[edit]National Drinking Water Policy (NDWP) of 2009

In September 2009 the government approved the National Drinking Water Policy that aims at providing safe drinking water to the entire Pakistani population by 2025, including the poor and vulnerable at an affordable cost.[37] A main objective is a clearer segregation between the functions of service provision and regulation. The right to water for drinking precedes all other uses, like industrial or agricultural water use. Women are recognized as main actors of domestic water supply, and their active participation in the sector is sought. In accordance with the LGO, the document highlights the responsibility of local governments to provide drinking water. The policy is expected to be reviewed and updated every five years to examine its implementation and efficacy and to adapt it to the changing situation in the country.[38]

Clean Drinking Water for All Programme

The Clean Drinking Water for All Programme/Clean Drinking Water Initiative aim to improve the quality of drinking water by building water treatment facilities.

The US$8.2 million Clean Drinking Water Initiative, approved in 2004, provides for the construction of 445 water purification plants of 2,000 gallons per hour in all Pakistani tehsils The Ministry of Environment is to “provide the technical support to the provinces by installing various plants at selected places on turn key basis and then handing it over to local municipal administration.” [39] The plants would be installed in “public places”, which together with the limited capacity of the plants suggests that the purified water is not to be used for network supply, but rather for distribution as bottled water. The much larger US$168 million Clean Drinking Water for All Programmeaims at delivering one purification plant to each Pakistani Union Council. The plants are expected to be maintained through contracting out for three subsequent years. It is estimated that one purification plant will serve 2-20% of each Union Council’s population, which on average have 20,000 inhabitants. Under the programme, the establishment of 6,035 purification plants with capacities of 500, 1,000 and 2,000 gallons per hour is planned.[7][40]

In January 2009 USAID signed a Memorandum of Understanding with the “Ministry of Special Initiatives” to support the programme with US$17.9 million, anticipating that over 31 million Pakistanis in 40 districts will benefit from it. [41]

The German companies Siemens and KSB won contracts under the programme to install purification plants in Punjab.[42]

The Programme generated criticism when it was learned that inadequate planning may threaten to halt the entire program. Furthermore, there have been allegations of conflict of interest by certain persons who, although occupying highest government offices, had formed private companies to win the installation contract from the Government. Taking cognizance of this, the Government of the Punjab has expressed its serious reservations against the project and has even suggested that it be halted until proper planning and siting of plants can take place.

Responsibility for water supply and sanitation

Map of Pakistan

Policy and regulation

Drinking water and sanitation policy is the constitutional responsibility of provincial governments. However, the federal government is involved in policy development and guidelines setting, mostly through the Ministry of Environment. A National Drinking Water and Sanitation Committee was established in 2009 to implement both the National Sanitation Policy and the National Drinking Water Policy.[38] There is no independent regulatory agency in the sector.[43]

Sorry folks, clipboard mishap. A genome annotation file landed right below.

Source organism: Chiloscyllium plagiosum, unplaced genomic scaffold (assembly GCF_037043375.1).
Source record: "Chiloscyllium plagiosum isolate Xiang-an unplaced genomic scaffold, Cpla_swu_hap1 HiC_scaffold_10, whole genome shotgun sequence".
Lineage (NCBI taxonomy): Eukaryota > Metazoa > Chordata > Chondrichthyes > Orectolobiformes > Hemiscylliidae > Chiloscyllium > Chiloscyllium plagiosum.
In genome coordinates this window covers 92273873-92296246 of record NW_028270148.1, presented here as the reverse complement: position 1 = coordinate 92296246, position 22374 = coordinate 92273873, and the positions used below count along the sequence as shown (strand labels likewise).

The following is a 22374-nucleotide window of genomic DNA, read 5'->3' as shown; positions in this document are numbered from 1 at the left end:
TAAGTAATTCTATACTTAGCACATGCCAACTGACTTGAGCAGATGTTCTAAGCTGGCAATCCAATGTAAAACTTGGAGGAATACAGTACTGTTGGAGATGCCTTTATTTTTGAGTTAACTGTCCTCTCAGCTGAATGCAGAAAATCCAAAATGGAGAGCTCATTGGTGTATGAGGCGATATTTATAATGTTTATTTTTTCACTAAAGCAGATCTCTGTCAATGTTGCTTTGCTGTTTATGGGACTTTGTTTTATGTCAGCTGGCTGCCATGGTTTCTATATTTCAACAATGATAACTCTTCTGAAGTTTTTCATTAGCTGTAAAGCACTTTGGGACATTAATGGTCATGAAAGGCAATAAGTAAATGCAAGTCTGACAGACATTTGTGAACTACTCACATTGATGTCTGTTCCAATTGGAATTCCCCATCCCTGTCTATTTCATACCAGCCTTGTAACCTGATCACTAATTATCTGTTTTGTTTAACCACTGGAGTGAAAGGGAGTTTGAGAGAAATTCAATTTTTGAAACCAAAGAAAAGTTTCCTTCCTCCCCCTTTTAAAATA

The Ministry of Health is expected to set water quality standards and monitor drinking water quality in the country. Poor coordination between the ministry and other authorities have been reported. The Health Services Academy under the Ministry of Health published Quality Drinking Water Standards for Pakistan in May 2007.[44] It should be noted that these standards were not officially implemented and monitored in 2008.

Service provision

Since the 2001 Local Government Ordinance, water supply and sanitation services are expected to be delivered by the newly created Tehsil Municipal Administrations (TMAs) (seeabove). At the same time, responsibilities for coordination and joint implementation across TMAs were devolved to District Governments, including City District Governments in the largest cities and Common Districts. However, as indicated above constant challenges in the transition period were reported and provincial Public Health and Engineering Departments (PHEDs) continue to provide water services, especially in rural areas.[28]

In urban areas, local governments have formed public sector water boards or, in the case of the City District Governments, a total of seven Water and Sanitation Agencies (WASAs).[45] In Karachi, the Karachi Water and Sewerage Board (KWSB) under the local government provides the services.[46]

NGOs are particularly active in sanitation, and have reached some notable achievements.[47] Under the National Drinking Water and Sanitation Policies, the participation of NGOs and the private sector is encouraged.[38][48]

Innovative approaches

A number of innovative sanitation approaches have been piloted in Pakistan. These include participatory sanitation infrastructure projects – such as the Orangi Pilot Project in urban slums in the 1980s and the Lodhran Pilot Project in rural areas since 1999 – as well as Community-led total sanitation (CLTS) projects implemented since 2003.